In popular culture[edit]

The concept of a "Third Rome" figures greatly in the second memoir of Whittaker Chambers, although published posthumously as Cold Friday (1964), Chambers had planned it from inception as "The Third Rome". A long chapter called "The Third Rome" does appear in the memoir.[24][25][26]

See also[edit]


  1. ^ Koon, Tracy H. (1985). Believe, Obey, Fight: Political Socialization of Youth in Fascist Italy, 1922-1943. UNC Press Books. p. 20. ISBN 978-0-8078-1652-3.  Extract of page 20
  2. ^
  3. ^ a b c d Mashkov, A.D. Moscow is the Third Rome (МОСКВА - ТРЕТІЙ РИМ). Ukrainian Soviet Encyclopedia.
  4. ^ Robert Auty, Dimitri Obolensky (Ed.), An Introduction to Russian Language and Literature, p. 94, Cambridge University Press 1997, ISBN 0-521-20894-7
  5. ^ Alar Laats, The concept of the Third Rome and its political implications, p. 102
  6. ^ Parry, Ken; Melling, David, eds. (1999). The Blackwell Dictionary of Eastern Christianity. Malden, MA: Blackwell Publishing. p. 490. ISBN 0-631-23203-6. 
  7. ^ Nicol, Donald MacGillivray, Last Centuries of Byzantium, 1261–1453, Cambridge University Press, Second Edition, 1993, p. 72
  8. ^ Filofey
  9. ^ Derek Beales: Joseph II, Band 1, Cambridge 1987, p. 431–438.
  10. ^ İlber Ortaylı, "Büyük Constantin ve İstanbul", Milliyet, 28 May 2011.
  11. ^ Dimitri Kitsikis, Türk-Yunan İmparatorluğu. Arabölge gerçeği ışığında Osmanlı Tarihine bakış – İstanbul, İletişim Yayınları, 1996.
  12. ^ Norwich, John Julius (1995). Byzantium:The Decline and Fall. New York: Alfred A. Knopf. pp. 81–82. ISBN 0-679-41650-1. 
  13. ^ Bunson, Matthew. "How the 800 Martyrs of Otranto Saved Rome". Catholic Answers. Retrieved 30 May 2014.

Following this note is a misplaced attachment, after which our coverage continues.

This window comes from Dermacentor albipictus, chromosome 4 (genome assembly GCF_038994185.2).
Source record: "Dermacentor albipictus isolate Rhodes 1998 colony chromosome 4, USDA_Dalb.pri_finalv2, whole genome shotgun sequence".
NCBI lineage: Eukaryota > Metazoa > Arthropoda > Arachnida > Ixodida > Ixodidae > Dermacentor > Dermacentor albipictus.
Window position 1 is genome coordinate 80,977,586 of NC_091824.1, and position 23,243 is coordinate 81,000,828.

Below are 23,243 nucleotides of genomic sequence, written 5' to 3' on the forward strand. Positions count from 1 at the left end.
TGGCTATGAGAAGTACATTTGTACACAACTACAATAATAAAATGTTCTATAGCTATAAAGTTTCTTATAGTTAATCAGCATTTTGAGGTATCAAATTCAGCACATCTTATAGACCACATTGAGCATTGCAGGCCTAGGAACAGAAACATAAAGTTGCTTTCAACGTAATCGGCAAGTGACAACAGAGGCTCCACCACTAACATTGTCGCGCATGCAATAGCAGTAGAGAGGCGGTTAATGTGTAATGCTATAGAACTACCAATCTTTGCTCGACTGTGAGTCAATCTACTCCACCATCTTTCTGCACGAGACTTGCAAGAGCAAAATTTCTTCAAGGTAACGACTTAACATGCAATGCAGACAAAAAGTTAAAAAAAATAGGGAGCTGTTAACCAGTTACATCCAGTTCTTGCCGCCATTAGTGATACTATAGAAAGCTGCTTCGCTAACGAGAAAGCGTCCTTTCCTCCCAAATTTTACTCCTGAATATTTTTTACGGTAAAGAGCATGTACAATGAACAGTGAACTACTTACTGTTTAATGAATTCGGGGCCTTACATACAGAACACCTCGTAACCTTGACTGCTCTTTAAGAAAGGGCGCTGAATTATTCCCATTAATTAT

14. ^ a b History of Greece Encyclopædia Britannica Online
  15. ^ D. Bolukbasi and D. Bölükbaşı, Turkey And Greece: The Aegean Disputes, Routledge Cavendish 2004
  16. ^ a b c Craig M. White. The Great German Nation: Origins and Destiny. AuthorHouse, 2007. P. 139.
  17. ^ Warwick Ball. Rome in the East: The Transformation of an Empire. London, England, UK: Routledge, 2000. P. 449.
  18. ^ a b Craig M. White. The Great German Nation: Origins and Destiny. AuthorHouse, 2007. P. 169.
  19. ^ Rome Seminar
  20. ^ Christopher Duggan. The Force of Destiny: A History of Italy Since 1796. New York, New York, USA: Houghton Mifflin Harcourt, 2008. P. 304.
  21. ^ a b Silvana Patriarca, Lucy Riall. The Risorgimento Revisited: Nationalism and Culture in Nineteenth-Century Italy. P. 248.
  22. ^ Martin Clark, Mussolini: Profiles in Power (London: Pearson Longman, 2005), 136.
  23. ^ Discorso pronunciato in Campidoglio per l'insediamento del primo Governatore di Roma il 31 dicembre 1925, Internet Archive copy of a page with a Mussolini speech.
  24. ^ Chambers, Whittaker (1964). Cold Friday. New York: Random House. 
  25. ^ O’Brien, Conor Cruise (19 November 1964). "The Perjured Saint". The New York Review of Books. 
  26. ^ Chambers, David (9 July 2011). "Whittaker Chambers (1901–1961): Ghosts and Phantoms". 


  • Chambers, Whittaker (1964). Cold Friday. New York: Random House. 
  • Dmytryshyn, Basil (transl). 1991. Medieval Russia: A Source Book, 850–1700. 259–261. Harcourt Brace Jovanovich. Fort Worth, Texas.
  • Poe, Marshall. "Moscow, the Third Rome: the Origins and Transformations of a 'Pivotal Moment'." Jahrbücher für Geschichte Osteuropas (2001) (In Russian: "Izobretenie kontseptsii "Moskva—Tretii Rim". Ab Imperio. Teoriia i istoriia natsional'nostei i natsionalizma v postsovetskom prostranstve 1: 2 (2000), 61–86.)
  • Martin, Janet. 1995. Medieval Russia: 980-1584. 293. Cambridge University Press. Cambridge, UK.
  • Stremooukhoff, Dimitri (January 1953). "Moscow The Third Rome: Sources of the Doctrine". Speculum. 84–101.